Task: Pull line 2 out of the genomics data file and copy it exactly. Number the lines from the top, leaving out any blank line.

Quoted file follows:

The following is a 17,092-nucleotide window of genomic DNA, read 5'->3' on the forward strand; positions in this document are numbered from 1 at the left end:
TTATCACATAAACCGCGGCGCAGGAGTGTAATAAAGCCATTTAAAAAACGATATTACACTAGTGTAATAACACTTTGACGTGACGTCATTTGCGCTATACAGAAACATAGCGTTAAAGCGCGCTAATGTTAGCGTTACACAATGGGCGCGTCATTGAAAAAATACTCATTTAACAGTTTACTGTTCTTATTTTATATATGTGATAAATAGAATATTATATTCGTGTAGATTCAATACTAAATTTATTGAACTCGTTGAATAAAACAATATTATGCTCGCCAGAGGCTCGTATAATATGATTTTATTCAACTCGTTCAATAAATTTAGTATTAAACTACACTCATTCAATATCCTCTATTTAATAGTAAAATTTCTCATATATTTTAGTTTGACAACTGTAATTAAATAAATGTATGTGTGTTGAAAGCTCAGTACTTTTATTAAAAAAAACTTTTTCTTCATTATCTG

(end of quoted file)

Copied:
TTATCACATAAACCGCGGCGCAGGAGTGTAATAAAGCCATTTAAAAAACGATATTACACTAGTGTAATAACACTTTGACGTGACGTCATTTGCGCTATACAGAAACATAGCGTTAAAGCGCGCTAATGTTAGCGTTACACAATGGGCGCGTCATTGAAAAAATACTCATTTAACAGTTTACTGTTCTTATTTTATATATGTGATAAATAGAATATTATATTCGTGTAGATTCAATACTAAATTTATTGAACTCGTTGAATAAAACAATATTATGCTCGCCAGAGGCTCGTATAATATGATTTTATTCAACTCGTTCAATAAATTTAGTATTAAACTACACTCATTCAATATCCTCTATTTAATAGTAAAATTTCTCATATATTTTAGTTTGACAACTGTAATTAAATAAATGTATGTGTGTTGAAAGCTCAGTACTTTTATTAAAAAAAACTTTTTCTTCATTATCTG